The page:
Looking back on his decades-long career, Bob Mould can’t quite believe the magnitude of his influence.
In 1979, the musician serendipitously folded into a relationship with future Husker Du bandmates Grant Hart and Greg Norton while attending a small liberal arts college in the Twin Cities. Together, the power trio navigated the underground punk scene, making waves on college airways before eventually breaking into the mainstream. The band may have broken up in 1988, but it continues to leave a lasting impact — cited as an influence for artists such as Dave Grohl and Billie Joe Armstrong.
“We had eight wonderful years of challenging the system and following our own crazy way of seeing the world and how we felt about things,” Mould said in an interview with The Daily Californian. “The fact that anybody picked up on that and carried it forward into the rest of time is just wonderful.”
Today, Mould remains a mainstay in the punk rock scene. His time in Husker Du and Sugar long over, he now records and performs as a solo artist. In his most recent album, Blue Hearts, however, he harkens back to the beginnings of his career, latching onto searing melodies with an overtly political bite.
“Being a not-out gay man in the early ’80s was really crazy and hard and sad and challenging,” Mould said. “The Reagan years were not good for me and not good for a lot of my friends who didn’t make it through the ’80s. The fall of 2019 was pretty much like 1981 again, or 1983. It took me back to that place, and I started considering what it was like back then.”
During “Siberian Butterfly,” a track off the 2020 record, Mould paints the sky with rainbow butterflies and unabashed pride, delivering poetic lyricism in an unrelenting shout. The song buzzes with titillating complexities, a passionate expression of identity that roars over punk instrumentation.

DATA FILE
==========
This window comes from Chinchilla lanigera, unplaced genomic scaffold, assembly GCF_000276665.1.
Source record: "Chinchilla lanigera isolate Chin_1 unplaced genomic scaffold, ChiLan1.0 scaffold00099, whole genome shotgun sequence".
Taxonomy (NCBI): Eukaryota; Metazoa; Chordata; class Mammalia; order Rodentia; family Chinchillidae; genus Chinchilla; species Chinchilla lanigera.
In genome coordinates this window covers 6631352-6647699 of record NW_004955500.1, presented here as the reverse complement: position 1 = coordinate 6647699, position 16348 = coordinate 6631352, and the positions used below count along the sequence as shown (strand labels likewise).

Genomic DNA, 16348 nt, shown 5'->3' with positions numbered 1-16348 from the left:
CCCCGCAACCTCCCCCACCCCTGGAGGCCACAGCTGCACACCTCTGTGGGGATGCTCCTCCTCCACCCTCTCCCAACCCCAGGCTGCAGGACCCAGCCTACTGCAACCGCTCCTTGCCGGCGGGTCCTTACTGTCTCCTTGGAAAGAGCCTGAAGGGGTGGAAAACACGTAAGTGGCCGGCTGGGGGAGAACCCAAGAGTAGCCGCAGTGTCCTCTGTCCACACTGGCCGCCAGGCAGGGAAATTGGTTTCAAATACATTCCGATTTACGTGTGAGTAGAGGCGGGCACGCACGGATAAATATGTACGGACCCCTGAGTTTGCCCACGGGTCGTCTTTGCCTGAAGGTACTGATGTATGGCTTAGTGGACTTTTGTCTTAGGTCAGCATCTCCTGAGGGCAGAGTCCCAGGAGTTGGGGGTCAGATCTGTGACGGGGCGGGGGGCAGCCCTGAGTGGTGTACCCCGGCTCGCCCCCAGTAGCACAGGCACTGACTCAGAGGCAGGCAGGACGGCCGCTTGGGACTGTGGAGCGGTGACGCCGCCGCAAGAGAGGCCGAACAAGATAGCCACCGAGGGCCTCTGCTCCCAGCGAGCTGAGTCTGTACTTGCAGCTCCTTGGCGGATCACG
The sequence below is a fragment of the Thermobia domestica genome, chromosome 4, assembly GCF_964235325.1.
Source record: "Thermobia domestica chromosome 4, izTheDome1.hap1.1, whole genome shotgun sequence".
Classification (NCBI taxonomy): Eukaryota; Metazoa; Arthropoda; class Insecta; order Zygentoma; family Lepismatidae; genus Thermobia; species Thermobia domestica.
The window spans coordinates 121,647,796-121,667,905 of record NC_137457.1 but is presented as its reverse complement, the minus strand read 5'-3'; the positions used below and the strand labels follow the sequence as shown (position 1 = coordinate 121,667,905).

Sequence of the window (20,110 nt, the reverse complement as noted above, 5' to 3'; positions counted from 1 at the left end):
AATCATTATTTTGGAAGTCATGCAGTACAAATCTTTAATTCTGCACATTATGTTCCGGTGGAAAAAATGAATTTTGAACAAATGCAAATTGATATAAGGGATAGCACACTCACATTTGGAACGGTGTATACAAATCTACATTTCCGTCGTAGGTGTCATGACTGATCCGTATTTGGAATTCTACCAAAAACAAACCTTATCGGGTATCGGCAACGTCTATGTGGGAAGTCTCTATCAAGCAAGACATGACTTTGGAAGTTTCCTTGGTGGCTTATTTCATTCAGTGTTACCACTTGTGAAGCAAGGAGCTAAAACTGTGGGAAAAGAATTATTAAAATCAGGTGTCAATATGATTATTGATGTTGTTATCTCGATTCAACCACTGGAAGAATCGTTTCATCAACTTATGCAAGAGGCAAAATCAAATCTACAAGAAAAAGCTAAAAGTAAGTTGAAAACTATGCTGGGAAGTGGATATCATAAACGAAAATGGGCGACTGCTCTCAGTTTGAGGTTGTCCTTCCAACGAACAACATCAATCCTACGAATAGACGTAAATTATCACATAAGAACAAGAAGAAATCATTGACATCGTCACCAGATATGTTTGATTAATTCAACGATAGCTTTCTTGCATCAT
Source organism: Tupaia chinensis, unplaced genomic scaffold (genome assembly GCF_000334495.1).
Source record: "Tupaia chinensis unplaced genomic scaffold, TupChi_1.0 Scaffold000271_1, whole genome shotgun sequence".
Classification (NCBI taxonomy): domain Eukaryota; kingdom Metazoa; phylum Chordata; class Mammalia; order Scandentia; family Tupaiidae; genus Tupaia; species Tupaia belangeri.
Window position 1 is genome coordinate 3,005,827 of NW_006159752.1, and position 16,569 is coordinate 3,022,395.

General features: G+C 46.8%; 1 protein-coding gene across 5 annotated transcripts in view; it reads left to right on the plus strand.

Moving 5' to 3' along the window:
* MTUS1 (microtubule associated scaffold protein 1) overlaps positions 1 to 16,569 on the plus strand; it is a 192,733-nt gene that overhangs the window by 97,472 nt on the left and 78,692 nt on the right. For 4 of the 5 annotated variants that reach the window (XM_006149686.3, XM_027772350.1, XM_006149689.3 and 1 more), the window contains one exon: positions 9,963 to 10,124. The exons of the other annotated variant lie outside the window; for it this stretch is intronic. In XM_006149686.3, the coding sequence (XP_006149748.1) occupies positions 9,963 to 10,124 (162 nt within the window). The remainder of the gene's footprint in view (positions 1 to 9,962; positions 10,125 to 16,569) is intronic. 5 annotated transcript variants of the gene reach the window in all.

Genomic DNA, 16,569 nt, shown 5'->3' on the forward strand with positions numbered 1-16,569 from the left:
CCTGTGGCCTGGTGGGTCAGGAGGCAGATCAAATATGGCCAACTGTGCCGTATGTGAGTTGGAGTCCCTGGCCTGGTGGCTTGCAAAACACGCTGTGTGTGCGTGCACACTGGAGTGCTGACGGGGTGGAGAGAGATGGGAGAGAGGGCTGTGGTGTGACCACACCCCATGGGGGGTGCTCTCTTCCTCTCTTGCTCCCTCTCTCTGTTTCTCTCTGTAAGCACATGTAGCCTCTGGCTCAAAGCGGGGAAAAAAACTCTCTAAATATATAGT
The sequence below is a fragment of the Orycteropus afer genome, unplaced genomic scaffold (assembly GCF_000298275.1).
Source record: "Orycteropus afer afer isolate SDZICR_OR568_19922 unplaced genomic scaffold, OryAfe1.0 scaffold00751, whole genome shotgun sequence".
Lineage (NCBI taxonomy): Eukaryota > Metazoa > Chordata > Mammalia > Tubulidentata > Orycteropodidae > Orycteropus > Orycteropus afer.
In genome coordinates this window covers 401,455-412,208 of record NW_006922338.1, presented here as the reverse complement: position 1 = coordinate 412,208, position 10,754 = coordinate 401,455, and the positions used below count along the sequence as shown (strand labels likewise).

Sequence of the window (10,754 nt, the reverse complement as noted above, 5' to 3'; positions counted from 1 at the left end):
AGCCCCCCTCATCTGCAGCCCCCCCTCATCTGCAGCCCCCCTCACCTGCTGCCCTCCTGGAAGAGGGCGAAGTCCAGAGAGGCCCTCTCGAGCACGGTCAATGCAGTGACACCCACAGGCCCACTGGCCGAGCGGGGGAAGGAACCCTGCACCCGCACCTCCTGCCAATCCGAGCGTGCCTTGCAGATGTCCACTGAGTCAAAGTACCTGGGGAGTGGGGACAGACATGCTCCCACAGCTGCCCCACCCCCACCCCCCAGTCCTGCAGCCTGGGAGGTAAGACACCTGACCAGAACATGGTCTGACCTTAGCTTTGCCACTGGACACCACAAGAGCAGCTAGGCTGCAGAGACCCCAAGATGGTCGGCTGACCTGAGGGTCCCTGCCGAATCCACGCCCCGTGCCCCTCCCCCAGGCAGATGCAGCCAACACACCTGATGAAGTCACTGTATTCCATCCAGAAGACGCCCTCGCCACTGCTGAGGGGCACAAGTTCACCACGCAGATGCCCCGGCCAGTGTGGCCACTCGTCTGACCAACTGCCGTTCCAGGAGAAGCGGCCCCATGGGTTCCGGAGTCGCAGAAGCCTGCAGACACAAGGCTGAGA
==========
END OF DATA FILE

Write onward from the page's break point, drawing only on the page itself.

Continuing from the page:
“There’s two different stories going on. One is the old adage about metamorphosis. We grow into ourselves over time,” Mould said. “On the other side of the story, it’s suggesting a character who is a butterfly collector — a rich hobbyist who validates themself by collecting rare artifacts.”
Throughout the years, Mould has grown into his identity. After coming out in the ’90s, he has become more comfortable speaking about his experiences and his concerns for the LGBTQ+ community. Especially in the present political environment, he refuses to remain silent.
“Two years ago, I really had a lot of concern for the trans community, especially trans youth. And sure enough now, I’m seeing those concerns being played out again,” Mould said. “How could I not speak up this time around? Things I maybe should have been more emphatic about in the ’80s — I’m not going to sit by this time and couch anything.”
Released in 2020, the timing of Blue Hearts feels almost uncanny. Amid the COVID-19 pandemic and the presidential election, the American landscape was rife with the very issues Mould addresses in his music.
“I remember Donald Trump and his family doing the Bible walk and tear-gassing people at Washington Park in D.C., where I used to live,” Mould shared. “I was like, ‘Oh great, in 36 hours I have this song called ‘American Crisis’ coming out and all this stuff is on fire right now.’ Is it life imitates art or art imitates life, or they’re both the same? I’m never really sure.”
Two years after the album release, Mould is on the road to promote Blue Hearts and Distortion in a solo electric tour. Though his set will cover much of his new music, he will not hesitate to flip through the pages of his four-decade-spanning songbook, reaching into the archives and reviving the days of Husker Du.
“They’re really fun shows,” Mould said, referring to the tour performances. “They mean a lot to me. They’re a little more flexible in terms of the set list and dynamic approaches than when I’m playing with the band.”
Mould may be a solo artist, but he is not one to shy away from the spirit of collaboration. Notably, he has a close relationship with Fred Armisen of “Saturday Night Live” and “Portlandia,” with the pair performing together for the 2021 Hardly Strictly Bluegrass Festival. Though an unexpected match, the two unite in effortless harmony.
“Fred is one of the coolest people I know. He’s a great musician. I mean, he learned a whole set of my stuff just like nothing,” Mould said with ease. “We’re good buds, we just like hanging out. We have a good time.”
Like a Siberian butterfly, Mould resists confinement to any single box, instead embracing the beautiful multiplicities in art, identity and life. With his unabated charisma and penchant for punk, he is sure to keep rocking well into the future.
Lauren Harvey covers music. Contact her at [email protected].